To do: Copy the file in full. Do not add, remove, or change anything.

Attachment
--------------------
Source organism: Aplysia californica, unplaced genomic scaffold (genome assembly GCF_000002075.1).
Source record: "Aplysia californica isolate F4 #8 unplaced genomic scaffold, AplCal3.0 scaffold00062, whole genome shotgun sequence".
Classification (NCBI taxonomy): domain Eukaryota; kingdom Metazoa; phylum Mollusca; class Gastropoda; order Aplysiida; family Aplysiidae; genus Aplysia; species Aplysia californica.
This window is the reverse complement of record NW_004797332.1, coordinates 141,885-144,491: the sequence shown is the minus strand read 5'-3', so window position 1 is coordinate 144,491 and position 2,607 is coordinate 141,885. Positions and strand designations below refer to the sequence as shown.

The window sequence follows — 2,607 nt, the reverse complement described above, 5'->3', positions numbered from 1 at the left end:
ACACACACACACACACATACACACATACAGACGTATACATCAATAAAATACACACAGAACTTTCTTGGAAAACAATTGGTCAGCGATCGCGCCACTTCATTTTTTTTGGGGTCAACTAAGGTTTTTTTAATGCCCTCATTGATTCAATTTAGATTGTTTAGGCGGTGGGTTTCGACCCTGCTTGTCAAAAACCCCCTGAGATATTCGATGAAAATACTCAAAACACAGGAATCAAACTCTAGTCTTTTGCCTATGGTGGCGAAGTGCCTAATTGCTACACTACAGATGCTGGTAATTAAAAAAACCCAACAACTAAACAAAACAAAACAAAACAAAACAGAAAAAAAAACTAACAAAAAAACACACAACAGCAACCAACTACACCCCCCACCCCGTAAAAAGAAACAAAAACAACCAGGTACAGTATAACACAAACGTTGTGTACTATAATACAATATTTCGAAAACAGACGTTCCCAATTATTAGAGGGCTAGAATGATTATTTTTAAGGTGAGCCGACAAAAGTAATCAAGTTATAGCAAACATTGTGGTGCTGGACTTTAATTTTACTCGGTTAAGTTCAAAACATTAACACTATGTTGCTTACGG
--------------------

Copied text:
Source organism: Aplysia californica, unplaced genomic scaffold (genome assembly GCF_000002075.1).
Source record: "Aplysia californica isolate F4 #8 unplaced genomic scaffold, AplCal3.0 scaffold00062, whole genome shotgun sequence".
Classification (NCBI taxonomy): domain Eukaryota; kingdom Metazoa; phylum Mollusca; class Gastropoda; order Aplysiida; family Aplysiidae; genus Aplysia; species Aplysia californica.
This window is the reverse complement of record NW_004797332.1, coordinates 141,885-144,491: the sequence shown is the minus strand read 5'-3', so window position 1 is coordinate 144,491 and position 2,607 is coordinate 141,885. Positions and strand designations below refer to the sequence as shown.

The window sequence follows — 2,607 nt, the reverse complement described above, 5'->3', positions numbered from 1 at the left end:
ACACACACACACACACATACACACATACAGACGTATACATCAATAAAATACACACAGAACTTTCTTGGAAAACAATTGGTCAGCGATCGCGCCACTTCATTTTTTTTGGGGTCAACTAAGGTTTTTTTAATGCCCTCATTGATTCAATTTAGATTGTTTAGGCGGTGGGTTTCGACCCTGCTTGTCAAAAACCCCCTGAGATATTCGATGAAAATACTCAAAACACAGGAATCAAACTCTAGTCTTTTGCCTATGGTGGCGAAGTGCCTAATTGCTACACTACAGATGCTGGTAATTAAAAAAACCCAACAACTAAACAAAACAAAACAAAACAAAACAGAAAAAAAAACTAACAAAAAAACACACAACAGCAACCAACTACACCCCCCACCCCGTAAAAAGAAACAAAAACAACCAGGTACAGTATAACACAAACGTTGTGTACTATAATACAATATTTCGAAAACAGACGTTCCCAATTATTAGAGGGCTAGAATGATTATTTTTAAGGTGAGCCGACAAAAGTAATCAAGTTATAGCAAACATTGTGGTGCTGGACTTTAATTTTACTCGGTTAAGTTCAAAACATTAACACTATGTTGCTTACGG